Former Eskom CEO Jacob Maroga said the power utility has fundamentally improved following changes in its leadership, which is beginning to bear fruit with reduced load-shedding.
Maroga told eNCA that the improved performance from Eskom is no fluke but is down to the President’s Energy Action Plan, the electricity minister, and changes in the utility’s leadership.
South Africa has experienced less load-shedding in winter than anticipated, with the country averaging stage 3 load-shedding.
This is due to a warmer-than-expected winter and reduced demand, particularly from large industrial businesses, said Maroga.
Eskom’s tariff structure encourages industrial companies to use less electricity in winter, so they tend to schedule maintenance on their plants during this period to avoid paying higher tariffs.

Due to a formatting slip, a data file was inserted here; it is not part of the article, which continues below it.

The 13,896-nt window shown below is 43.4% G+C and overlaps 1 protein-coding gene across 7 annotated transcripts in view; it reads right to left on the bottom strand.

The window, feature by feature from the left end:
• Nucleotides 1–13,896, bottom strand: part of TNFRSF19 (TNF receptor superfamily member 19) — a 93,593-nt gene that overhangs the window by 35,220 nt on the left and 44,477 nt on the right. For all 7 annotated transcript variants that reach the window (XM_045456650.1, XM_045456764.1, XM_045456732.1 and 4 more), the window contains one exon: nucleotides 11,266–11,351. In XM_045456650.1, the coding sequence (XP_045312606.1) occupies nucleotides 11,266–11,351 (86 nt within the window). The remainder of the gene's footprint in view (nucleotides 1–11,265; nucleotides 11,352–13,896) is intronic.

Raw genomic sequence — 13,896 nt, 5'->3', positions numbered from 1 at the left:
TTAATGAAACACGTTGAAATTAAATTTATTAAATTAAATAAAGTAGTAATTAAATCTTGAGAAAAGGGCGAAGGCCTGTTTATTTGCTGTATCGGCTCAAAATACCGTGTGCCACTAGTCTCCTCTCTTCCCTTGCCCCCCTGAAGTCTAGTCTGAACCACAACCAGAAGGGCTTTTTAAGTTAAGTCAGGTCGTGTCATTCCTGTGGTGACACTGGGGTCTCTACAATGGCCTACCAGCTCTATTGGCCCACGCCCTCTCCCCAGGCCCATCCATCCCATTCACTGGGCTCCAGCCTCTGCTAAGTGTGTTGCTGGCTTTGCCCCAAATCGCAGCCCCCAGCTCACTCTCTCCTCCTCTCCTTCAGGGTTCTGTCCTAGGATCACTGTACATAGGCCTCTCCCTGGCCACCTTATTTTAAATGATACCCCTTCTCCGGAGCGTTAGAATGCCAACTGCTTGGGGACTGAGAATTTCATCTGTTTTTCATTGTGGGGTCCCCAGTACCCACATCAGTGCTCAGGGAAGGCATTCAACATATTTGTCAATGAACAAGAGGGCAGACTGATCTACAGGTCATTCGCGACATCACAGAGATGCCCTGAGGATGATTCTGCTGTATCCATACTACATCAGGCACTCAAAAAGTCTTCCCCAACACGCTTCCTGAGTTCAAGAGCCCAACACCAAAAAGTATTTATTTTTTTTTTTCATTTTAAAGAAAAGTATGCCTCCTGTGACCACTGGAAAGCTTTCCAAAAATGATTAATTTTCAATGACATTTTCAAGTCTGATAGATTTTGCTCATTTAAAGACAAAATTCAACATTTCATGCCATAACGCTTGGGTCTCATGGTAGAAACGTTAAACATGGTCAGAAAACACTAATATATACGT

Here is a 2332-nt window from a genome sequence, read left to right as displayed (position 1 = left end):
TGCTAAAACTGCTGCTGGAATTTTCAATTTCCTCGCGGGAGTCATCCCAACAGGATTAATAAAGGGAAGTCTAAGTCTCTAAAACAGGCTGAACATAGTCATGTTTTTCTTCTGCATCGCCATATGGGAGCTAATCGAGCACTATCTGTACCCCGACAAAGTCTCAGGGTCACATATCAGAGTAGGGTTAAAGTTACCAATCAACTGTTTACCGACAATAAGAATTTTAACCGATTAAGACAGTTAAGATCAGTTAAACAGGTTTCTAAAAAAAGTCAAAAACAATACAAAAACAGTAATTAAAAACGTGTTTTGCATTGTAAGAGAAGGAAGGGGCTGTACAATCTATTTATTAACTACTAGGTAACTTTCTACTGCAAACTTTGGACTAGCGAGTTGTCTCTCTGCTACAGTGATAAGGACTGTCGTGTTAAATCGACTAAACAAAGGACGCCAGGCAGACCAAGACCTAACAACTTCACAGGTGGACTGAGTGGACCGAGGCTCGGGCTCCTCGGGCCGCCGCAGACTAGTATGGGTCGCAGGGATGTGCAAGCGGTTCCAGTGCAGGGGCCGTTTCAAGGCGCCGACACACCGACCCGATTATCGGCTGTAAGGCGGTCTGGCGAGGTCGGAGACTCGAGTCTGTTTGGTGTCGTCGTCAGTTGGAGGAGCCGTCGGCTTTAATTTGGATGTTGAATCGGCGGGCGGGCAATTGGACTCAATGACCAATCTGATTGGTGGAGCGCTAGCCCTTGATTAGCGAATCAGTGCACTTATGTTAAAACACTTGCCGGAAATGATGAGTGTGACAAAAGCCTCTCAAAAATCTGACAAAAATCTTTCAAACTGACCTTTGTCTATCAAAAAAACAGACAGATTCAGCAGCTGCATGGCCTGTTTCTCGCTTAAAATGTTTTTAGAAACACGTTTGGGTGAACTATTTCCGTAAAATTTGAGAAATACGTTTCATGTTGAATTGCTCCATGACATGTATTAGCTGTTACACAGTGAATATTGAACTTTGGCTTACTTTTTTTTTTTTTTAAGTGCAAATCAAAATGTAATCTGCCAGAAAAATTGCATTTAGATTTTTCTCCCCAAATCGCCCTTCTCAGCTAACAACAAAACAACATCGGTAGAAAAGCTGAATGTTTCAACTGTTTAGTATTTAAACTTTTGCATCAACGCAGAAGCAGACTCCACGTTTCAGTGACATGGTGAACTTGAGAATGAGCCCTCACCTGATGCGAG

These factors have resulted in reduced demand than anticipated in Eskom’s winter plan and, thus, require lower levels of load-shedding to balance supply and demand.
However, Maroga said that South Africans cannot discount the fundamental improvements at Eskom, which have resulted in its improved performance.
Maroga emphasised Eskom’s current leadership’s focus on fixing its coal fleet and the recognition that it is the biggest lever it can use to solve load-shedding.
Eskom previously focused too much on Independent Power Producers and neglected its current infrastructure, which was allowed to deteriorate.
The former CEO also praised the decision to appoint a permanent head of generation that has experience working at the utility.
Electricity minister Kgosientsho Ramokgopa’s appointment was the last fundamental change Maroga noted.
The minister’s appointment means that someone at the political level solely focuses on Eskom and its issues.
The combination of these changes has ensured the “atmosphere around Eskom has fundamentally changed. It is more positive and focused.”
But, the former CEO cautioned that it is still early days. “Machines can break down. Eskom is not out of the woods yet,” he said.
“We should be careful not to be over-optimistic”, he urged. “South Africans must wait to see if the performance improvements are sustained.”